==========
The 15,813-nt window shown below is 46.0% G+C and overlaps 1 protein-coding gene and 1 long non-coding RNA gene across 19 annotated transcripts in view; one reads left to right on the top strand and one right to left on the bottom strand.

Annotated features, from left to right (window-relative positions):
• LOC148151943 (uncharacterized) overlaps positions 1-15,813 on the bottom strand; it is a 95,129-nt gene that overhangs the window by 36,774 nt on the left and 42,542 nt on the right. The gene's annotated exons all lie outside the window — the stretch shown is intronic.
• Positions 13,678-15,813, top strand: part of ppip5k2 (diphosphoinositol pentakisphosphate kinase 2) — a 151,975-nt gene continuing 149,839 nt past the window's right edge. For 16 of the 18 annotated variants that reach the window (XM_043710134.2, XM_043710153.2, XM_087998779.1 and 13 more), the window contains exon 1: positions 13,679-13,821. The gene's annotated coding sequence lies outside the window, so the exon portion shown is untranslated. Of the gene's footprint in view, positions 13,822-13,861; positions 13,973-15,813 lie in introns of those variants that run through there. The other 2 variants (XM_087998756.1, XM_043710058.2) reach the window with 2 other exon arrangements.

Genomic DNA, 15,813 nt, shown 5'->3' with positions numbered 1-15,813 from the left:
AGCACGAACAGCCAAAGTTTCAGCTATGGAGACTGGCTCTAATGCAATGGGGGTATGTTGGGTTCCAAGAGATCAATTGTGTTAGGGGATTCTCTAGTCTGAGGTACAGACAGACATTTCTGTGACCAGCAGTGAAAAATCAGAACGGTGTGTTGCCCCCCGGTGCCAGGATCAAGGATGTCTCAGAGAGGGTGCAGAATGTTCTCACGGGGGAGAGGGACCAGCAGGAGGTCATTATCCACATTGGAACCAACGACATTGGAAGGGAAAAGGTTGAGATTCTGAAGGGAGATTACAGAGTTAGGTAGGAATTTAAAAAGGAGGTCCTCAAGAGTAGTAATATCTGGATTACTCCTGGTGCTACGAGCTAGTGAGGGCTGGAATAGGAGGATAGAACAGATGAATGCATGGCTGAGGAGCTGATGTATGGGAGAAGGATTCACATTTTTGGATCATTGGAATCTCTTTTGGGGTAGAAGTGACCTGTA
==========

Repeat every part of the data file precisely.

The 15,813-nt window shown below is 46.0% G+C and overlaps 1 protein-coding gene and 1 long non-coding RNA gene across 19 annotated transcripts in view; one reads left to right on the top strand and one right to left on the bottom strand.

Annotated features, from left to right (window-relative positions):
• LOC148151943 (uncharacterized) overlaps positions 1-15,813 on the bottom strand; it is a 95,129-nt gene that overhangs the window by 36,774 nt on the left and 42,542 nt on the right. The gene's annotated exons all lie outside the window — the stretch shown is intronic.
• Positions 13,678-15,813, top strand: part of ppip5k2 (diphosphoinositol pentakisphosphate kinase 2) — a 151,975-nt gene continuing 149,839 nt past the window's right edge. For 16 of the 18 annotated variants that reach the window (XM_043710134.2, XM_043710153.2, XM_087998779.1 and 13 more), the window contains exon 1: positions 13,679-13,821. The gene's annotated coding sequence lies outside the window, so the exon portion shown is untranslated. Of the gene's footprint in view, positions 13,822-13,861; positions 13,973-15,813 lie in introns of those variants that run through there. The other 2 variants (XM_087998756.1, XM_043710058.2) reach the window with 2 other exon arrangements.

Genomic DNA, 15,813 nt, shown 5'->3' with positions numbered 1-15,813 from the left:
AGCACGAACAGCCAAAGTTTCAGCTATGGAGACTGGCTCTAATGCAATGGGGGTATGTTGGGTTCCAAGAGATCAATTGTGTTAGGGGATTCTCTAGTCTGAGGTACAGACAGACATTTCTGTGACCAGCAGTGAAAAATCAGAACGGTGTGTTGCCCCCCGGTGCCAGGATCAAGGATGTCTCAGAGAGGGTGCAGAATGTTCTCACGGGGGAGAGGGACCAGCAGGAGGTCATTATCCACATTGGAACCAACGACATTGGAAGGGAAAAGGTTGAGATTCTGAAGGGAGATTACAGAGTTAGGTAGGAATTTAAAAAGGAGGTCCTCAAGAGTAGTAATATCTGGATTACTCCTGGTGCTACGAGCTAGTGAGGGCTGGAATAGGAGGATAGAACAGATGAATGCATGGCTGAGGAGCTGATGTATGGGAGAAGGATTCACATTTTTGGATCATTGGAATCTCTTTTGGGGTAGAAGTGACCTGTA